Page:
Ricoeur on ‘Humanisme et terreur’

The Case for the Prophet

    Research output: Contribution to journalArticleScientificpeer-review

    Abstract

    Ricoeur’s thought bears a number of marks from his reading of the work of Merleau-Ponty. In this article, I argue that this also accounts for the nature of his political thought. I bring Ricoeur’s reviews of Humanisme et terreur (1947) to light in order to show how his confrontation with Merleau-Ponty marked an important turning point in his political thought. Firstly, I show that Merleau-Ponty’s defense of Marxism provoked Ricoeur to reflect upon its intrinsic pathology, and how this marked a significant change in Ricoeur’s political position, namely, from Marxism to personalist socialism. Secondly, I explain how Ricoeur’s reading of Humanisme et terreur gave rise to a preliminary expression of ideas that would later become lasting and essential concepts of his political philosophy. More specifically, the pathology of Marxism would later become embedded in his theory of the political paradox and the concept of the prophet lived on in his reflections on civic responsibility.
    Original languageEnglish
    Pages (from-to)433-448
    JournalChiasmi International
    Volume18
    DOIs
    Publication statusPublished - 2016

    Fingerprint

    Prophet
    Marxism
    Political Thought
    Pathology
    Intrinsic
    Turning Point
    Responsibility
    Thought
    Socialism
    Political philosophy
    Civics
    Confrontation
    Paradox

    Cite this

    @article{740e79dce947493697c160560276cb19,
    title = "Ricoeur on ‘Humanisme et terreur’: The Case for the Prophet",
    abstract = "Ricoeur’s thought bears a number of marks from his reading of the work of Merleau-Ponty. In this article, I argue that this also accounts for the nature of his political thought. I bring Ricoeur’s reviews of Humanisme et terreur (1947) to light in order to show how his confrontation with Merleau-Ponty marked an important turning point in his political thought. Firstly, I show that Merleau-Ponty’s defense of Marxism provoked Ricoeur to reflect upon its intrinsic pathology, and how this marked a significant change in Ricoeur’s political position, namely, from Marxism to personalist socialism. Secondly, I explain how Ricoeur’s reading of Humanisme et terreur gave rise to a preliminary expression of ideas that would later become lasting and essential concepts of his political philosophy. More specifically, the pathology of Marxism would later become embedded in his theory of the political paradox and the concept of the prophet lived on in his reflections on civic responsibility.",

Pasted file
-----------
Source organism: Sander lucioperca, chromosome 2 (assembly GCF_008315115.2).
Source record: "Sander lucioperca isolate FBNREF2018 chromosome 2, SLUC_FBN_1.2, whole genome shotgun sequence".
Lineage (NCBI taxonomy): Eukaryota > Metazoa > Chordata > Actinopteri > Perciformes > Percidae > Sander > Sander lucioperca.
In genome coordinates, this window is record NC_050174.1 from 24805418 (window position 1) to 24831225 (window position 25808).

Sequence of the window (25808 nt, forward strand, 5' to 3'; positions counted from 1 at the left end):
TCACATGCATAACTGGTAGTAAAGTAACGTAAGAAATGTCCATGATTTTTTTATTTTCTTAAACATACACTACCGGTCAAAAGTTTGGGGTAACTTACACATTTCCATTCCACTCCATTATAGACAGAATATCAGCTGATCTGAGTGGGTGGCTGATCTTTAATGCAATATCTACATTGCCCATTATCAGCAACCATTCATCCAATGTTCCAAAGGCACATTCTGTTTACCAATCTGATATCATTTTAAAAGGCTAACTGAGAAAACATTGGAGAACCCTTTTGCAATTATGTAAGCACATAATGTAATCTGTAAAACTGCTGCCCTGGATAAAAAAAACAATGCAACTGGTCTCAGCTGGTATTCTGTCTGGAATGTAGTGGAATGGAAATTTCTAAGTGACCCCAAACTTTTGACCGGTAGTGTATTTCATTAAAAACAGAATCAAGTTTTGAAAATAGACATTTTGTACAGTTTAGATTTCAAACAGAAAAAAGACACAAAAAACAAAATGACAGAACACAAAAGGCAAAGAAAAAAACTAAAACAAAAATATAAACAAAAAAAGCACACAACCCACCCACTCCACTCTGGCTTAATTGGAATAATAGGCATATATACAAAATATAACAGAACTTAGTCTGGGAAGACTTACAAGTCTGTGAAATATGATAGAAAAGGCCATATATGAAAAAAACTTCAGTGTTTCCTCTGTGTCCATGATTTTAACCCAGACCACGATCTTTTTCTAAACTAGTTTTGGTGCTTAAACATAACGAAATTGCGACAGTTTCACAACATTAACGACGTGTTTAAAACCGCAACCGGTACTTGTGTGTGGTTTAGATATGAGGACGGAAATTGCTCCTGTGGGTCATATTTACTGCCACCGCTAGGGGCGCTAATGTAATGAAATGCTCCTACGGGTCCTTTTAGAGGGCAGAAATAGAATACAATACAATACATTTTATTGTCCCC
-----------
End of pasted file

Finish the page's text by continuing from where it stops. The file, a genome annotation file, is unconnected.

author = "Dries Deweer",
    year = "2016",
    doi = "10.5840/chiasmi20161834",
    language = "English",
    volume = "18",
    pages = "433--448",
    journal = "Chiasmi International",
    issn = "1637-6757",

    }

    Ricoeur on ‘Humanisme et terreur’ : The Case for the Prophet. / Deweer, Dries.

    In: Chiasmi International, Vol. 18, 2016, p. 433-448.

    Research output: Contribution to journalArticleScientificpeer-review

    TY - JOUR

    T1 - Ricoeur on ‘Humanisme et terreur’

    T2 - The Case for the Prophet

    AU - Deweer, Dries

    PY - 2016

    Y1 - 2016

    N2 - Ricoeur’s thought bears a number of marks from his reading of the work of Merleau-Ponty. In this article, I argue that this also accounts for the nature of his political thought. I bring Ricoeur’s reviews of Humanisme et terreur (1947) to light in order to show how his confrontation with Merleau-Ponty marked an important turning point in his political thought. Firstly, I show that Merleau-Ponty’s defense of Marxism provoked Ricoeur to reflect upon its intrinsic pathology, and how this marked a significant change in Ricoeur’s political position, namely, from Marxism to personalist socialism. Secondly, I explain how Ricoeur’s reading of Humanisme et terreur gave rise to a preliminary expression of ideas that would later become lasting and essential concepts of his political philosophy. More specifically, the pathology of Marxism would later become embedded in his theory of the political paradox and the concept of the prophet lived on in his reflections on civic responsibility.

    AB - Ricoeur’s thought bears a number of marks from his reading of the work of Merleau-Ponty. In this article, I argue that this also accounts for the nature of his political thought. I bring Ricoeur’s reviews of Humanisme et terreur (1947) to light in order to show how his confrontation with Merleau-Ponty marked an important turning point in his political thought. Firstly, I show that Merleau-Ponty’s defense of Marxism provoked Ricoeur to reflect upon its intrinsic pathology, and how this marked a significant change in Ricoeur’s political position, namely, from Marxism to personalist socialism. Secondly, I explain how Ricoeur’s reading of Humanisme et terreur gave rise to a preliminary expression of ideas that would later become lasting and essential concepts of his political philosophy. More specifically, the pathology of Marxism would later become embedded in his theory of the political paradox and the concept of the prophet lived on in his reflections on civic responsibility.

    U2 - 10.5840/chiasmi20161834

    DO - 10.5840/chiasmi20161834

    M3 - Article

    VL - 18

    SP - 433

    EP - 448

    JO - Chiasmi International

    JF - Chiasmi International

    SN - 1637-6757

    ER -